Gillibrand pledges to go after drug companies over opioid crisis

Image: Sen. Kirsten Gillibrand speaks at a town hall with MSNBC's Chris Hay
Sen. Kirsten Gillibrand speaks at a town hall with MSNBC's Chris Hayes in Auburn Hills, Michigan. Copyright Aaron J. Thornton MSNBC
Copyright Aaron J. Thornton MSNBC
By Jane C. Timm with NBC News Politics
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The Sackler family, which owns Purdue Pharma, "looked at drugs as a way to make billions of dollars," Gillibrand said.


Democratic Sen. Kirsten Gillibrand said Monday that drug manufacturers should be prosecuted for their role in the opioid crisis, and that if she's elected president, she'll attempt to hold companies like Purdue Pharma responsible.

"What we have to do is take on the drug manufacturers, who purposefully made these drugs stronger more addictive and now that we have the documents we know they did it because they wanted record sales," the 2020 hopeful said during an All In 2020 Town Hall with Chris Hayes, which will air in full on Monday evening on MSNBC. "They should be prosecuted."

The Sackler family, which owns Purdue Pharma, began manufacturing and aggressively marketing opioid painkillers including OxyContin in the 1990s. They are widely credited with helping to ignite the opioid epidemic. Gillibrand argued the family used the drug as a moneymaker at the expense of the American public.

Watch the "All In 2020 Town Hall" with Chris Hayes at 8 p.m. ET.

"What we know from the evidence of what's been gleaned from what the Sackler family did and how they looked at drugs as a way to make billions of dollars and making sure the dosage was higher so it was more addictive," the New York senator said in a clip of the town hall released on Monday. "The way they dampened down any investigation, any transparency and accountability, that is what we have to take on."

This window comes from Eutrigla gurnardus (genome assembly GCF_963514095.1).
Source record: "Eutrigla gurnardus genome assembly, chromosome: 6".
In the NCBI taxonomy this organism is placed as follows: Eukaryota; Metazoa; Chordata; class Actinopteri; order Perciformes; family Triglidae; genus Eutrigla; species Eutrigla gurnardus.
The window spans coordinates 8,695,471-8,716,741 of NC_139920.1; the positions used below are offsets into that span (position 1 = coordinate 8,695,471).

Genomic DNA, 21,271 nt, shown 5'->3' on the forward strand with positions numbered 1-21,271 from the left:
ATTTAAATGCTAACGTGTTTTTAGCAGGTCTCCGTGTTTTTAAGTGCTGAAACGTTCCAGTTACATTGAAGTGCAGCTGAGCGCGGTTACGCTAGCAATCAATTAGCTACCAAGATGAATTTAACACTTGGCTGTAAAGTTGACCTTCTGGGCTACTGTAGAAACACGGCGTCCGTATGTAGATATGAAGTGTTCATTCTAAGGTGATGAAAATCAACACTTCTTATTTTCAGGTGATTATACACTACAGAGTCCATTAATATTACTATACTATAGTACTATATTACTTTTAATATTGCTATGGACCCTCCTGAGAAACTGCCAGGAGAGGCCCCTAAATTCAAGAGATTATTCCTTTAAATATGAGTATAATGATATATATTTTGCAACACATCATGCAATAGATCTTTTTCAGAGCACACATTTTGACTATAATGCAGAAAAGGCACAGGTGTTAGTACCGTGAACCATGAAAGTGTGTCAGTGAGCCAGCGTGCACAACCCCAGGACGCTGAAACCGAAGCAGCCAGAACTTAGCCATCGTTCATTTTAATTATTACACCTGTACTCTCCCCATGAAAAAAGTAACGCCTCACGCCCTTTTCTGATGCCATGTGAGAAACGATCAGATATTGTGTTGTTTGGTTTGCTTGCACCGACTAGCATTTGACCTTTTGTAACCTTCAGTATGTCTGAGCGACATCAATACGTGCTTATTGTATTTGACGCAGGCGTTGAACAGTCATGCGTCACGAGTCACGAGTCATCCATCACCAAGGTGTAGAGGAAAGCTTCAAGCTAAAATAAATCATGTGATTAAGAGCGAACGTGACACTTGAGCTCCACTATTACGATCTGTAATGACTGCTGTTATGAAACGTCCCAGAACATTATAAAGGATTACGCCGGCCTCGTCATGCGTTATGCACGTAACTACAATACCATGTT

In January, Massachusetts' attorney generalalleged in court filings that members of the Sackler familydirected a years-long effort to mislead doctors and patients about the dangers of opioid painkillers, blame users who became addicted and up dosages to increase profitability.

Over the last 20 years, more than 200,000 people have died from overdoses related to prescription opioids, according to the Centers for Disease Control and Prevention.

Gillibrand spoke with Hayes from Auburn Hills, Michigan, where she is campaigning on her first trip after officially announcing her bid for the Democratic presidential nomination this weekend. The New York Democrat announced an exploratory committee in January.

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